Hence, required area = $\frac{\pi}{3}-\frac{\sqrt 3}{4}$ . Hence so the required area is 2 times the above value which is $\frac{2\pi}{3}-\frac{\sqrt 3}{2}$

Question 3: In the figure below, AB is the chord of a circle with center O. AB is extended to C such that BC = OB. The straight line CO is produced to meet the circle at D. If $\angle{ACD}$ = y degrees and $\angle{AOD}$ = x degrees such that x = ky, then the value of k is

a) 3

b) 2

c) 1

d) None of the above.

Solution:

Since Angle BOC = Angle BCO = y.

Angle OBC = 180-2y .

Hence Angle ABO =  z = 2y = Angle OAB.

Now since x is exterior angle of triangle AOC .

We have x = z + y = 3y.

Hence option A.

Question 4: What is the distance in cm between two parallel chords of lengths 32 cm and 24 cm in a circle of radius 20 cm?

a) 1 or 7

b) 2 or 14

c) 3 or 21

d) 4 or 28

Solution:

The distances of the chords from the center are 12 cm and 16 cm respectively.

If the chords lie on the same side of the center, the distance between the chords is 4 cm, if they lie on opposite sides of the center, the distance between them is 28 cm.

Question 5: Two identical circles intersect so that their centres, and the points at which they intersect, form a square of side 1 cm. The area in sq. cm of the portion that is common to the two circles is

a) $\pi$/4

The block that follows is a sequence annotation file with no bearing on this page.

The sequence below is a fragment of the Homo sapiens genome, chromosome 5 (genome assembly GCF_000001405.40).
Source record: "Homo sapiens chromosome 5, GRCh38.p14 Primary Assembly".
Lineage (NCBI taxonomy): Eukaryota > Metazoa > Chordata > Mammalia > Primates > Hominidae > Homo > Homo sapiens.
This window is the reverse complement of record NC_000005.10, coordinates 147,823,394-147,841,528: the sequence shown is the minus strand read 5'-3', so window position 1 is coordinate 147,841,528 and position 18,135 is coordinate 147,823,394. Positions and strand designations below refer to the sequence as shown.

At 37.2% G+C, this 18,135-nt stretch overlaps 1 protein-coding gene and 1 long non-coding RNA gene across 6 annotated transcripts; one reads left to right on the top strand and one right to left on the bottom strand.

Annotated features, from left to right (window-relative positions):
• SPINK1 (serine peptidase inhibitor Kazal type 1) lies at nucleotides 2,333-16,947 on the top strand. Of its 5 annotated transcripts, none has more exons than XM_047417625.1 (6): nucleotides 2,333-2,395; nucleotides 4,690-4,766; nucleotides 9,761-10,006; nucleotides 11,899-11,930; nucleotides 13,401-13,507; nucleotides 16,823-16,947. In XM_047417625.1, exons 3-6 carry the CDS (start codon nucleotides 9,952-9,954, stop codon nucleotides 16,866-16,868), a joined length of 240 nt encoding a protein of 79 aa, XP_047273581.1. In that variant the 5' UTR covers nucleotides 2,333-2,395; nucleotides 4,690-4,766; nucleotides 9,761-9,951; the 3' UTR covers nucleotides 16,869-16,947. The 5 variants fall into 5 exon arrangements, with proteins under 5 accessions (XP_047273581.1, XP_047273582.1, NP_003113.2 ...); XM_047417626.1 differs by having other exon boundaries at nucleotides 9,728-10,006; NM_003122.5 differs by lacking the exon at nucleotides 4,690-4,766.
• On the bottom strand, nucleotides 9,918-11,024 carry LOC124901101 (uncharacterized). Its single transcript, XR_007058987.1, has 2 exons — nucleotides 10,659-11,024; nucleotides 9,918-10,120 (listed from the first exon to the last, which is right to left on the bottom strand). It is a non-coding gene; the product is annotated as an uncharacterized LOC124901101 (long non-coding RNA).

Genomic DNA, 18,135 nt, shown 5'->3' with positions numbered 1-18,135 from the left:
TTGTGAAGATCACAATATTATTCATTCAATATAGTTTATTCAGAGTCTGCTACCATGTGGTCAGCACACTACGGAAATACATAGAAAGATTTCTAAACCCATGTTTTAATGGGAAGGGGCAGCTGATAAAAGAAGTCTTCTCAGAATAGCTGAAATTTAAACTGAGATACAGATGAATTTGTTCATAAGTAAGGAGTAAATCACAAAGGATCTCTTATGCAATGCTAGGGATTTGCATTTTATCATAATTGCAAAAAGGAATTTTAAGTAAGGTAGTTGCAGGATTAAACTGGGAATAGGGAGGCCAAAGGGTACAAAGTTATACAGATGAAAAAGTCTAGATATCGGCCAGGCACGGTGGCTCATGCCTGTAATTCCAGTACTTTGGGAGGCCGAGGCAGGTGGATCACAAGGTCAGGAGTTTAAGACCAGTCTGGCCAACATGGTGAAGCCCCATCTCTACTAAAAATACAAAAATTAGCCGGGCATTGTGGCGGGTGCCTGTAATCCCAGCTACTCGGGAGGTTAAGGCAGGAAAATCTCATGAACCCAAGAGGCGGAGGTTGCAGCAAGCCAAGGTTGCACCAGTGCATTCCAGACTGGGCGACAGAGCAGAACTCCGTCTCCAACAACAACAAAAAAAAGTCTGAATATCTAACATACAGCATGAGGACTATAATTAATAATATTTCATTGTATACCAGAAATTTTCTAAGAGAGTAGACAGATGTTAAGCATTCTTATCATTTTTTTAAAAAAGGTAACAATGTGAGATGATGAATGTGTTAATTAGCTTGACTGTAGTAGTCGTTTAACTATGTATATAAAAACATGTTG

b) $\pi$/2-1

c) $\pi$/5

d) $\sqrt\pi-1$

Solution:

We know that quad ambn is a square of side 1.

Area of the sector a-mqn is $\frac{90}{360}* \pi *1*1$ = $\frac{\pi }{4}$.

Area of square = 1*1 = 1

Area of common portion = 2 * Area of sector – Area of square

= 2 * $\frac{\pi }{4}$ – 1 =  $\frac{\pi }{2}$ – 1

Question 6: In the following figure, the diameter of the circle is 3 cm. AB and MN are two diameters such that MN is perpendicular to AB. In addition, CG is perpendicular to AB such that AE:EB = 1:2, and DF is perpendicular to MN such that NL:LM = 1:2. The length of DH in cm is

a) $2\sqrt2 – 1$

b) $(2\sqrt2 – 1)/2$

c) $(3\sqrt2 – 1)/2$

d) $(2\sqrt2 – 1)/3$

Solution:

Let EO = x, So, AE = 1.5 – x
AE : EB = 1:2 => x = 1/2

(1.5-x):(1.5+x) = 1:2.

x=0.5.

So, EO = 0.5
Similarly, OL = 0.5
Now, EOLH is a parallelogram and EO = OL = 0.5
In triangle DOL, DO = radius = 1.5 and OL = 0.5
So, DL = $\sqrt2$
=> DH = $(2\sqrt2 – 1)/2$

Question 7: Consider a circle with unit radius. There are 7 adjacent sectors, S1, S2, S3,….., S7 in the circle such that their total area is (1/8)th of the area of the circle. Further, the area of the $j^{th}$ sector is twice that of the $(j-1)^{th}$ sector, for j=2, …… 7. What is the angle, in radians, subtended by the arc of S1 at the centre of the circle?